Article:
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Rehab for full thickness rotator cuff tear

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Q: I had a full-thickness rotator cuff tear that was repaired using a special blood plasma product. It's supposed to speed up healing and recovery. Right now I'm still in the special pillow sling. I'm not scheduled to start rehab until the end of four (maybe six) full weeks. Is that faster than usual (i.e., without the special treatment)?

A: The retear rate of repaired rotator cuffs is pretty high during the first three months postoperatively. That's why patients are put in an immobilizer and only allowed to do some passive motion. No tension is allowed on the surgically sutured tendon.

You are in the special abduction sling to protect the healing tendon. It isn't until you are weaned off the sling that active motion can begin. Then it takes another four to six weeks before strengthening exercises can begin. And finally, for those who are engaged in recreational or sports activities, return to these activities is allowed six to nine months after surgery.

The use of an outside agent to help accelerate healing after rotator cuff surgery is being studied. One of the first studies to compare full-thickness rotator cuff repairs with and without platelet-rich plasma (PRP) was recently reported on.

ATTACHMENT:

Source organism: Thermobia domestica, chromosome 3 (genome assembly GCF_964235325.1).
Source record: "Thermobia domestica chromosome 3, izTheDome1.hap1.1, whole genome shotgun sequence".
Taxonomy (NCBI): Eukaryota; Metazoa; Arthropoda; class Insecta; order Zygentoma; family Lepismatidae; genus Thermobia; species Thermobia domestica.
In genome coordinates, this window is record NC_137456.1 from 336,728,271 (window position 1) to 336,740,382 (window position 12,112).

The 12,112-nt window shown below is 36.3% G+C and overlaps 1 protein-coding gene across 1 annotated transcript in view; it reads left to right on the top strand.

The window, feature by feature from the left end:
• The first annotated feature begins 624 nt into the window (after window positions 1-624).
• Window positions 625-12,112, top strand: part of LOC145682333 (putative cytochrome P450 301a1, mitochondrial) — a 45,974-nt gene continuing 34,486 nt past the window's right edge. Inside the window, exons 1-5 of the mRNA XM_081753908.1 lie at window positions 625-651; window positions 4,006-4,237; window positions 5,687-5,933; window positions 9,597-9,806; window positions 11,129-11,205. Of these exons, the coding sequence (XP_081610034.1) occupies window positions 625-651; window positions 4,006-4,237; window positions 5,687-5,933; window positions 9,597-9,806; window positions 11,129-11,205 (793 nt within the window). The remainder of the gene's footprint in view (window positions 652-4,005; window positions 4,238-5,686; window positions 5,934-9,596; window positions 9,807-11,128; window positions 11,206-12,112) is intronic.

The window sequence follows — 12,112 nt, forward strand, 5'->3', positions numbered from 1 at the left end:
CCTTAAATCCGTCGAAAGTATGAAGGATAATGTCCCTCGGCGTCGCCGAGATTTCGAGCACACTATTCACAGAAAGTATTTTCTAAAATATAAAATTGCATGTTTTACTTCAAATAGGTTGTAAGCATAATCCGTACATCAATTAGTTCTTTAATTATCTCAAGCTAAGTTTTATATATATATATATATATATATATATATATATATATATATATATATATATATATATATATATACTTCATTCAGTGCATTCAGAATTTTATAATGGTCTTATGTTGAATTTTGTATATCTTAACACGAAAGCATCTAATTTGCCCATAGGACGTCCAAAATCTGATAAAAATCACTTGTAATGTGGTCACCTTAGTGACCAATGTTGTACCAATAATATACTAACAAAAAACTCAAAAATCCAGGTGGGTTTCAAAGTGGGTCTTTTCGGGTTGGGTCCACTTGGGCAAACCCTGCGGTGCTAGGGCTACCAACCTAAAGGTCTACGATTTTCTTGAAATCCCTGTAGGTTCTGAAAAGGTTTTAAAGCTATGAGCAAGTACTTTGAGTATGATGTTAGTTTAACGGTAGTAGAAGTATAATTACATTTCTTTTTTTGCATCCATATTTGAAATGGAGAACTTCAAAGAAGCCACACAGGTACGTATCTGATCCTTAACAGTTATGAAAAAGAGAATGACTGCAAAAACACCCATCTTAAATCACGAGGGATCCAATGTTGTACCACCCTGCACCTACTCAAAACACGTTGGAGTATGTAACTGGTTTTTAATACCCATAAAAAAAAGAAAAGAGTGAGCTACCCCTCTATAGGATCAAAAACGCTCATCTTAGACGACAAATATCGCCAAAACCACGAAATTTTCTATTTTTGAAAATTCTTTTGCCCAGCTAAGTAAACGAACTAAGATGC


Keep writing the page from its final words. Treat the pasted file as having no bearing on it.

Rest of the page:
They didn't find a significant difference in results with or without this accelerant. . In fact, at the three-month mark, the group without platelet-rich plasma (PRP) had slightly better results. Over time, the differences evened out.

The expectation was for better results in the platelet-rich plasma (PRP) group and that isn't what happened. Maybe nothing went wrong. The authors suggested that maybe there weren't enough patients in the study to really measure differences in clinical results. The research term for that phenomenon is to say that the study was underpowered.

Other reasons for the initial delay in healing in the PRP group included the fact that this group did have more patients with larger tears and rehab was started slightly later than in the conventional group (group without PRP).

The authors also suggested that the dose of PRP they used wasn't enough or that the placement of the gel packs could be a factor. It's also possible that the way the arthroscopic surgery must be done (running fluid through the joint) could wash away too much of the PRP to make a difference. Swelling after surgery is another potential factor.

The timeframe you mentioned is still conservative and in keeping with how rotator cuff repairs are managed. MRIs can help show the rate and degree of tendon healing. Rehab isn't usually accelerated without some visible proof that the healing tendon can handle the extra load and tension.

The early months after surgery are the most important. The best way to get optimal results is to follow your surgeon's and your Physical Therapist's advice every step of the way. Speeding up the process is good but not if it puts you at risk of a retear or rerupture.

Reference: Chris Hyunchul Jo, MD, et al. Does Platelet-Rich Plasma Accelerate Recovery After Rotator Cuff Repair? In The American Journal of Sports Medicine. October 2011. Vol. 39. Pp. 2082-2090.

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